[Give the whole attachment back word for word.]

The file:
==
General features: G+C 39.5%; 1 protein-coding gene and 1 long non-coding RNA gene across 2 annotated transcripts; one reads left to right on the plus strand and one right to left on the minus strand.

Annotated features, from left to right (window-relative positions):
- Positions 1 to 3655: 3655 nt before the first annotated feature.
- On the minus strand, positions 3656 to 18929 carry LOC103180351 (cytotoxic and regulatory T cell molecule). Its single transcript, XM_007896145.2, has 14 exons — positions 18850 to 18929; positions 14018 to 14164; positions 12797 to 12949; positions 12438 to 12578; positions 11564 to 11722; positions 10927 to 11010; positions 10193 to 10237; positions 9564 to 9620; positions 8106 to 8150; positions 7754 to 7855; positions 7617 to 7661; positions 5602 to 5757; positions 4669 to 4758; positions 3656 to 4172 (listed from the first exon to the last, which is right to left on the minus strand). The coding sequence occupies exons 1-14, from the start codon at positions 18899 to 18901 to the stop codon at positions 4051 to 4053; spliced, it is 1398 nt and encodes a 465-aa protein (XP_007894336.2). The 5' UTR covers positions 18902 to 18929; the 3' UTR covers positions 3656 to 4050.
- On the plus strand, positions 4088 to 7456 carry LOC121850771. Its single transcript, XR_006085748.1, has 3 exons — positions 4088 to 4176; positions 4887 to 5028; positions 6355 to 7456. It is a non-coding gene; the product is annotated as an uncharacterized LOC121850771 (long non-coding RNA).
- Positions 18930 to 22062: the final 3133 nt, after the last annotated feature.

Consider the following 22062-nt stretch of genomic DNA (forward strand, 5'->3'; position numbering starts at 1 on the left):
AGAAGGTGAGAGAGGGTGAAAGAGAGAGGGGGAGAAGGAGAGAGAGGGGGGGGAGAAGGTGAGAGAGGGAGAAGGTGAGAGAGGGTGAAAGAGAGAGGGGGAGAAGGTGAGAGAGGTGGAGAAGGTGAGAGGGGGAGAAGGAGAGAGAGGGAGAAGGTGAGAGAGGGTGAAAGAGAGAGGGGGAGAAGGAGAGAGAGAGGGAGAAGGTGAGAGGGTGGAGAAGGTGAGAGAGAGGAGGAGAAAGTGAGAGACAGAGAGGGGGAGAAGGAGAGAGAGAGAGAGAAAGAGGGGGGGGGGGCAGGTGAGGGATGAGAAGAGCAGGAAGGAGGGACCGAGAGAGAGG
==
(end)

General features: G+C 39.5%; 1 protein-coding gene and 1 long non-coding RNA gene across 2 annotated transcripts; one reads left to right on the plus strand and one right to left on the minus strand.

Annotated features, from left to right (window-relative positions):
- Positions 1 to 3655: 3655 nt before the first annotated feature.
- On the minus strand, positions 3656 to 18929 carry LOC103180351 (cytotoxic and regulatory T cell molecule). Its single transcript, XM_007896145.2, has 14 exons — positions 18850 to 18929; positions 14018 to 14164; positions 12797 to 12949; positions 12438 to 12578; positions 11564 to 11722; positions 10927 to 11010; positions 10193 to 10237; positions 9564 to 9620; positions 8106 to 8150; positions 7754 to 7855; positions 7617 to 7661; positions 5602 to 5757; positions 4669 to 4758; positions 3656 to 4172 (listed from the first exon to the last, which is right to left on the minus strand). The coding sequence occupies exons 1-14, from the start codon at positions 18899 to 18901 to the stop codon at positions 4051 to 4053; spliced, it is 1398 nt and encodes a 465-aa protein (XP_007894336.2). The 5' UTR covers positions 18902 to 18929; the 3' UTR covers positions 3656 to 4050.
- On the plus strand, positions 4088 to 7456 carry LOC121850771. Its single transcript, XR_006085748.1, has 3 exons — positions 4088 to 4176; positions 4887 to 5028; positions 6355 to 7456. It is a non-coding gene; the product is annotated as an uncharacterized LOC121850771 (long non-coding RNA).
- Positions 18930 to 22062: the final 3133 nt, after the last annotated feature.

Consider the following 22062-nt stretch of genomic DNA (forward strand, 5'->3'; position numbering starts at 1 on the left):
AGAAGGTGAGAGAGGGTGAAAGAGAGAGGGGGAGAAGGAGAGAGAGGGGGGGGAGAAGGTGAGAGAGGGAGAAGGTGAGAGAGGGTGAAAGAGAGAGGGGGAGAAGGTGAGAGAGGTGGAGAAGGTGAGAGGGGGAGAAGGAGAGAGAGGGAGAAGGTGAGAGAGGGTGAAAGAGAGAGGGGGAGAAGGAGAGAGAGAGGGAGAAGGTGAGAGGGTGGAGAAGGTGAGAGAGAGGAGGAGAAAGTGAGAGACAGAGAGGGGGAGAAGGAGAGAGAGAGAGAGAAAGAGGGGGGGGGGGCAGGTGAGGGATGAGAAGAGCAGGAAGGAGGGACCGAGAGAGAGG